Check your mailbox: 21 million California ballots are on their way to voters
For the first time in California history, a ballot will make its way in the mail this week to every registered California voter, a decision made in response to the COVID-19 pandemic that will reshape the election experience as well as the strategies of campaigns and candidates.
More than 21 million ballots will be mailed, more than in any state in the nation. Most will arrive this week, though some counties began the process almost two weeks ago. State law requires absentee ballots to be mailed no later than Monday, 29 days before the Nov. 3 election.
Few states have moved more decisively toward voting by mail over the last two decades than California, and the results have been striking. At least two-thirds of the ballots cast in the three most recent statewide elections had been mailed to voters, peaking at 72% of all votes recorded in the March primary.
Even so, millions of voters have bucked the trend and continued to vote in person on election day, and millions more don’t often participate or are newly registered. Should those two groups decide to use the ballot that arrives in the mail, they will have to abide by voting rules that might not be easily understood.
“Yes, it’s a big convenience,” said Kim Alexander, president of the nonpartisan California Voter Foundation. “But it shifts the responsibility for getting all the steps right from a poll worker to the voter.”
Researchers have estimated that the average California election in the last decade saw an average of 1.7% of vote-by-mail ballots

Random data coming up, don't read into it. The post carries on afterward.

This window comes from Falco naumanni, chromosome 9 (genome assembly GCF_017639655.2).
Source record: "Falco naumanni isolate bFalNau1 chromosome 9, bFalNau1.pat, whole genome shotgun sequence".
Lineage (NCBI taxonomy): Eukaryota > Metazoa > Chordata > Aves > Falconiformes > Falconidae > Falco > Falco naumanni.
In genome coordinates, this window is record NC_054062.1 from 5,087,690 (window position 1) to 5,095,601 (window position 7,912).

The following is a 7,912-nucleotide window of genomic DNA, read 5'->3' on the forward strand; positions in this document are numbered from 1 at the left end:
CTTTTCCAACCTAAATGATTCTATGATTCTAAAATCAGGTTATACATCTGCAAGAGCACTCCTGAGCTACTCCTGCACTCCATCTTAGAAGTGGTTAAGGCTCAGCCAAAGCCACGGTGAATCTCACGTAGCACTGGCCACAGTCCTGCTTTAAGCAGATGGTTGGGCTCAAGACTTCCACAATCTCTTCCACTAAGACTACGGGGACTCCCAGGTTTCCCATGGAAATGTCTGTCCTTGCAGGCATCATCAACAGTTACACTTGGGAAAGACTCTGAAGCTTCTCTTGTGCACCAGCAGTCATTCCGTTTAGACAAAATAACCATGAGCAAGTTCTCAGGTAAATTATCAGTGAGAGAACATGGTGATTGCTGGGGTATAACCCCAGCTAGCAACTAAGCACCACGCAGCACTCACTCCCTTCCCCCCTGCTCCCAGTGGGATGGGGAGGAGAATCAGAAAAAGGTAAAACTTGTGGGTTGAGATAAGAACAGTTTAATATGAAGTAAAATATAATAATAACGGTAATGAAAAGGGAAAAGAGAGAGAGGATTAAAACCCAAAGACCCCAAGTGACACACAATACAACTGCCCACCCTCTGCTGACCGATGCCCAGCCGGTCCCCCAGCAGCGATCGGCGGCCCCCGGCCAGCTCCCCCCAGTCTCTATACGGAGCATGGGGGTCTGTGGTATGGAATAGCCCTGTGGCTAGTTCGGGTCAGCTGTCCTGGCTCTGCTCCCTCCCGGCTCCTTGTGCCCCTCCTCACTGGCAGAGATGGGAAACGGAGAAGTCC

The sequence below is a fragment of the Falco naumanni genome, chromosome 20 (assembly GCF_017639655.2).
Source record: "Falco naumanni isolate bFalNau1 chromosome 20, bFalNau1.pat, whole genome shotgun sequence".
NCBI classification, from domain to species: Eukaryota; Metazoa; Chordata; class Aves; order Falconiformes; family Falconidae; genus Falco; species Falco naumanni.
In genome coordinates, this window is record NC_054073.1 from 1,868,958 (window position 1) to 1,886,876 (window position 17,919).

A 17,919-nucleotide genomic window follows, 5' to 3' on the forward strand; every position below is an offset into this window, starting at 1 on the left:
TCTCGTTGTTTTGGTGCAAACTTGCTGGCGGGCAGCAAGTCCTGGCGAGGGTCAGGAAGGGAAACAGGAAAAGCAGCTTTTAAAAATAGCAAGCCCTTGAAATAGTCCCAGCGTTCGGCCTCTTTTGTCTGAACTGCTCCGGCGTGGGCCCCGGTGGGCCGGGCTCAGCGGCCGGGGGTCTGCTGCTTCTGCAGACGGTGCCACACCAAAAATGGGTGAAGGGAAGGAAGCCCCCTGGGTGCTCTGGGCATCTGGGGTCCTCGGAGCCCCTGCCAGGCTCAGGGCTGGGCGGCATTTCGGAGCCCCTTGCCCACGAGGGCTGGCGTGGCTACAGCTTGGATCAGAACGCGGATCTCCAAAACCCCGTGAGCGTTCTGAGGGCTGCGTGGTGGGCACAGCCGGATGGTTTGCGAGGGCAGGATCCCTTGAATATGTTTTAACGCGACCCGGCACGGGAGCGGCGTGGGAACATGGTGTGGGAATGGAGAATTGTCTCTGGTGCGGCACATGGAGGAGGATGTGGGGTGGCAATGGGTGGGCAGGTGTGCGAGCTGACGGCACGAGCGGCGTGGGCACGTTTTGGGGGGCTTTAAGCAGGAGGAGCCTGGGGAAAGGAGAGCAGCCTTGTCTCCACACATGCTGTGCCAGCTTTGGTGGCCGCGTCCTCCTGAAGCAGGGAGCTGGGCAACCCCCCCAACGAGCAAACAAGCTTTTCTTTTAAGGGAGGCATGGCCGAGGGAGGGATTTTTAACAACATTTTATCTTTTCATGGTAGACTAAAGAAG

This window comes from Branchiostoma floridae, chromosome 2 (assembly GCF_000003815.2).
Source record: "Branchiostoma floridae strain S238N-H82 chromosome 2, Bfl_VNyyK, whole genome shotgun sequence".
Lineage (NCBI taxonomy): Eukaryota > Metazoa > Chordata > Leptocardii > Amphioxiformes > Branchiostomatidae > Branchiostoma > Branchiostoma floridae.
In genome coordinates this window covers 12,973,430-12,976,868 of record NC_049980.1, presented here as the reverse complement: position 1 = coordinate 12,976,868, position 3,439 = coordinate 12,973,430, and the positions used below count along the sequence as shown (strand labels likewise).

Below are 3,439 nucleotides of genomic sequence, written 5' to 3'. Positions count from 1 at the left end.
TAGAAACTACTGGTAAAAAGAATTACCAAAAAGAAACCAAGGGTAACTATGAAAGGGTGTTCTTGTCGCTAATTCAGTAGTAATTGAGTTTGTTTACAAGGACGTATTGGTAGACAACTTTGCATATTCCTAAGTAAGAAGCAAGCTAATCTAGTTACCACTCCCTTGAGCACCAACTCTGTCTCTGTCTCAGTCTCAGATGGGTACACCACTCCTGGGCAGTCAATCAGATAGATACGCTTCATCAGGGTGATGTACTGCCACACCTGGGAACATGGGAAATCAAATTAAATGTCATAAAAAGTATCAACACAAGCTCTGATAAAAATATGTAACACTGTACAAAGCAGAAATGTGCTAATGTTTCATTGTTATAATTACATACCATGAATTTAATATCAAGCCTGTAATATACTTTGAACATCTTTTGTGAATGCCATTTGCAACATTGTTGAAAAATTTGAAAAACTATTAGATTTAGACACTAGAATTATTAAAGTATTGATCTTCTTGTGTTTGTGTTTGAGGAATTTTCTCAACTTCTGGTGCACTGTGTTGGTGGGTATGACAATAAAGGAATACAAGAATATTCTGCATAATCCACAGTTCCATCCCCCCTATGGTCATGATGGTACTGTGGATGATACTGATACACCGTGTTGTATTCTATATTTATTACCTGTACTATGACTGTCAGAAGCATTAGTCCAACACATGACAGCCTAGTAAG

rejected for a variety of reasons. Based on voter turnout in the 2016 presidential election — which some think will be surpassed this year — the historical average would translate into almost 250,000 ballots not being counted.
Last month, Alexander’s organization released a detailed review of rejected absentee ballots in three counties from the November 2018 election. The top three reasons were that voters returned them too late, they didn’t sign the ballot envelope or the signature provided didn’t match the one on file.
“We have this persistent, stubborn ballot rejection problem,” she said. “It’s heartbreaking when people’s ballots are rejected.”
Even though they are mailed a ballot, some Californians will undoubtedly insist on participating in person. Voting by mail has not been popular everywhere — most notably in Los Angeles County, home to more than 5.6 million voters.
“In L.A. County, the data shows that we cannot rely on a single option for voting,” said Dean Logan, the county’s registrar of voters. “Voting by mail is a great safeguard. But we know, based on the data, that there are communities and voters across L.A. County that prefer to vote in person or need the services provided by voting in person.”